Master Class Series Sustainable Urban Mobility and Transport

Categorized as News from NA

Our webinar series, Sustainable Urban Mobility and Transport, brings together a cohort of IURC cities and metropolitan areas in a peer-to-peer learning environment to discuss and share challenges and best practices related to the main topic as they build long-term learning, networking, and working relationship amongst the participants. These webinars build upon topics of interest emerging from the cooperation among cities, questions that arose during study visits in 2023, and the IURC NA Thematic Networking Event on Sustainable Urban Mobility and Transport that took place in Zaragoza, Spain, on November 10-11th, 2022. The series started in February 2023 and will end in November 2023. You may find below the information regarding past sessions and register for the upcoming ones:

10th of February, 2023

Launching MaaS in your City- Opportunities and Challenges


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Hear about Pittsburgh’s experience planning and implementing Move PGH, the first MaaS system in the US, from our speaker, Kimberly Lucas. Through the creation of the Pittsburgh Mobility Collective (PMC), the city brought together a wide range of stakeholders that, instead of competing, are now working together to bring Pittsburgh a greater variety of transportation options. The change makes it easy for residents to locate mobility hubs, find transportation and mobility options and pay for services seamlessly through one app. As a result, there is a reduction in the use of private vehicles, an improvement in air quality, and residents gain access to services and opportunities that improve their economic stability.

These takeaways highlight the key components and outcomes of Pittsburgh’s Move PGH program, emphasizing its impact on mobility, equity, environmental sustainability, and the ongoing efforts to address challenges and adapt to evolving circumstances.

  1. Move PGH (Pittsburgh’s MaaS program):
    • The MaaS program in Pittsburgh is called Move PGH, aiming to integrate and simplify the city’s micro-mobility systems.
    • The Pittsburgh Mobility Collective (PMC) was formed as a unified solution through a procurement process, showcasing the adaptability of MaaS systems.
  2. Mobility Hubs and Seamless Transitions:
    • Mobility hubs serve as physical locations facilitating a smooth transition between various mobility options, including public transit, shared bicycles, and shared scooters.
    • These hubs play a crucial role in eliminating 300k vehicle miles, providing environmental benefits and promoting integrated mobility.
  3. Equity Focus:
    • The program prioritizes equity by deploying mobility hubs in areas with challenging access to public transport, offering discounts to users starting trips in underserved communities (access zones).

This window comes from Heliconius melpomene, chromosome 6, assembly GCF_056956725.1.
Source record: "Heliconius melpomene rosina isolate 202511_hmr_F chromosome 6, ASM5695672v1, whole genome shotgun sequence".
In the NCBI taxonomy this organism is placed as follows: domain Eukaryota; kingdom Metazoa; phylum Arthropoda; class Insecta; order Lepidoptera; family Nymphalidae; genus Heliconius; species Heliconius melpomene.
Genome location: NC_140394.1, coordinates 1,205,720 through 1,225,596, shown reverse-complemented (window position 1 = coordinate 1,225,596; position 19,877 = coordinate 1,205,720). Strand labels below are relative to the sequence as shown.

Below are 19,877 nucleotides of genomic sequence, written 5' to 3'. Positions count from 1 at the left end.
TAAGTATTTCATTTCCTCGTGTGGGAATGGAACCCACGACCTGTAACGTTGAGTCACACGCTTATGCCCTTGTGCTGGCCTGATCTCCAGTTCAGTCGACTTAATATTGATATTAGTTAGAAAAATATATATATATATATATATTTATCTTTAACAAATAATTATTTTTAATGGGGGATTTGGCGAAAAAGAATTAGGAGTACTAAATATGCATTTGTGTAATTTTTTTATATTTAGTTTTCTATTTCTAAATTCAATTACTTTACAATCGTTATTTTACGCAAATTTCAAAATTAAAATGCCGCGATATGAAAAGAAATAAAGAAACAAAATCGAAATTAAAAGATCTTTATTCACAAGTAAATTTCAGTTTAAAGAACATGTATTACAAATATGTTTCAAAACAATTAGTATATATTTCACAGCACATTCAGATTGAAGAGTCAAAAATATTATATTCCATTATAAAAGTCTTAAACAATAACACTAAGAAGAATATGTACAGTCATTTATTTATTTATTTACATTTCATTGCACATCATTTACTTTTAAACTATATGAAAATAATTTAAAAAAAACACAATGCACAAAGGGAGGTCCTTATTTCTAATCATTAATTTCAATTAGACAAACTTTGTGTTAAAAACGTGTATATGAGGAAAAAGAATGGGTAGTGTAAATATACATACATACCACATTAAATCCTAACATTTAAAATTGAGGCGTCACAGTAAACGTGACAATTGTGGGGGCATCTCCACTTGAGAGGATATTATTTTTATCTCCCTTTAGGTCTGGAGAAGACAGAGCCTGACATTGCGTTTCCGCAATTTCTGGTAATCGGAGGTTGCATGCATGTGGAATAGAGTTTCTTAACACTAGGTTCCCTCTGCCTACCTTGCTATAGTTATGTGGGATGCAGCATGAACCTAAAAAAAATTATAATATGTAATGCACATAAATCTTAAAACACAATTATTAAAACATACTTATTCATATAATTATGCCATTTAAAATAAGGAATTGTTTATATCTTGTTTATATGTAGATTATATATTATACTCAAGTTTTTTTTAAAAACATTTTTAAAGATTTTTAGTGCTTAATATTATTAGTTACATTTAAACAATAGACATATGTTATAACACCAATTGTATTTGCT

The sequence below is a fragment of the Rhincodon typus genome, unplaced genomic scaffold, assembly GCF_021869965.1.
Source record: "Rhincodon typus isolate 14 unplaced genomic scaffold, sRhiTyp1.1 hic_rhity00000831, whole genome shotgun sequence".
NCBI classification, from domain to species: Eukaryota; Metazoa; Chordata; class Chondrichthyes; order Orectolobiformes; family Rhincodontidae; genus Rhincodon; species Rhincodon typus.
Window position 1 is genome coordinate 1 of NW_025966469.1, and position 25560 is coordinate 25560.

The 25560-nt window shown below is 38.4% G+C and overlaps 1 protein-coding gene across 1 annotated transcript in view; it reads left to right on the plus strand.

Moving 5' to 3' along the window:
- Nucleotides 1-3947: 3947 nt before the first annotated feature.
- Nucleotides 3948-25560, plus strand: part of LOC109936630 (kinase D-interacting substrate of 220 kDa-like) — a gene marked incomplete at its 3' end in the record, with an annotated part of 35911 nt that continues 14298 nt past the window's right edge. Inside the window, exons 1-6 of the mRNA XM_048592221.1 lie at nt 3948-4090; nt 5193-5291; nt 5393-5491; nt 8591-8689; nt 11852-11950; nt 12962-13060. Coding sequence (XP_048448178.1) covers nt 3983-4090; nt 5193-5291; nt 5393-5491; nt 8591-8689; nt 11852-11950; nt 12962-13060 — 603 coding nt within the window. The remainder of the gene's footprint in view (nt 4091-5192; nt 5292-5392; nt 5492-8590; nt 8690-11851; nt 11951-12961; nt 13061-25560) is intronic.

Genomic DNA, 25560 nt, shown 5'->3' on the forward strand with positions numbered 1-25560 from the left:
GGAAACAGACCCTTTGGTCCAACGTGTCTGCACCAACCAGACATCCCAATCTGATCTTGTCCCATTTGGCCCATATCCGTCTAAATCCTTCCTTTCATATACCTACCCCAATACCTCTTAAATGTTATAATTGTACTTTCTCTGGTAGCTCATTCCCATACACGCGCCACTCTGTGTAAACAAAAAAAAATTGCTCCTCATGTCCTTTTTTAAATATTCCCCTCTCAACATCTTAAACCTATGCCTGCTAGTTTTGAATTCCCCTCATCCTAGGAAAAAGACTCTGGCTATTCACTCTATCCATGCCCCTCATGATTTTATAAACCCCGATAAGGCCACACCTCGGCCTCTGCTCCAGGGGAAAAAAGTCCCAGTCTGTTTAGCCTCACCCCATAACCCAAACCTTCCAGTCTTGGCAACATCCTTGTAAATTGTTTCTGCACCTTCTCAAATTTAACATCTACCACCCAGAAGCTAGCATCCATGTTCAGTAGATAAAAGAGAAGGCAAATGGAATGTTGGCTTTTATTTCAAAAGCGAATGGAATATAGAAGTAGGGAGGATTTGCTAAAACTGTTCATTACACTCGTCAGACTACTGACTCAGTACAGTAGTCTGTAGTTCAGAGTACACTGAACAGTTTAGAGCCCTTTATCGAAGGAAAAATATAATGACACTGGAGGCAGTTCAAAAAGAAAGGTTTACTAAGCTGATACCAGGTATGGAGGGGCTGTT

• Financial incentives and discounted bike share rates for low-income residents ($10 per year for unlimited rides) aim to make mobility services accessible to vulnerable populations.
  4. Carbon Emission Reduction and Environmental Impact:
    • The integration of e-scooters and bike sharing has led to a reduction of 130 tons of carbon dioxide, showcasing the positive environmental impact of MaaS solutions.
    • The use of e-scooters and bike sharing is particularly popular among low-income individuals who are less likely to own private vehicles, aligning with the goal of increasing accessibility for vulnerable populations.
  5. Challenges and Adaptability:
    • Challenges include limitations in street light connections for mobility hubs, service providers exiting the market, legislative restrictions on e-scooters, and changes in the business model of the Transit app.
    • The program has showcased adaptability by addressing challenges, seeking alternatives for street light connections, and considering other options for app integration in response to changing business models.


Presentation Move PGH – Pittsburgh

Presentation MaaS in Madrid

26th of April, 2023- 10 am ET / 16h CET

Low-Emission Zones- Addressing Air Quality, Reducing Congestion & Increasing Economic and Racial Equity


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During our second Sustainable Urban Mobility and Transport session, we learned from Jacob Mason from ITDP what low-emission zones (LEZ) are and what can make them more successful. Heard directly from Jordi Jové from the Metropolitan Area of Barcelona, Spain, how they were able to implement their expansive LEZ and bring the public and other stakeholders on board, and we gained insights from Lidia Henderson and Hamilton Steimer from WRI on how to address the challenges to implement a Zero Emission Delivery Zone in your city. The three speakers also explained how LEZ and ZEDZ, beyond improving air quality and reducing congestion, can be important economic and racial equity tools.

To learn more about LEZ, ZEDZ and the topics covered, check out:

ITDP’s recently published report The Opportunity of Low Emission Zones: A Taming Traffic Deep Dive Report.

WRI’s paper Zero-Emission Delivery Zones: Decarbonizing Urban Freight and Goods Delivery in U.S. Cities.

  1. Low Emission Zones (LEZs) Overview:
    • LEZs are areas designed to limit the use of polluting vehicles, with restrictions applied either through entry fees or outright vehicle bans.
    • LEZs can include car-free and car-restricted zones, taking various forms based on the unique context of each location.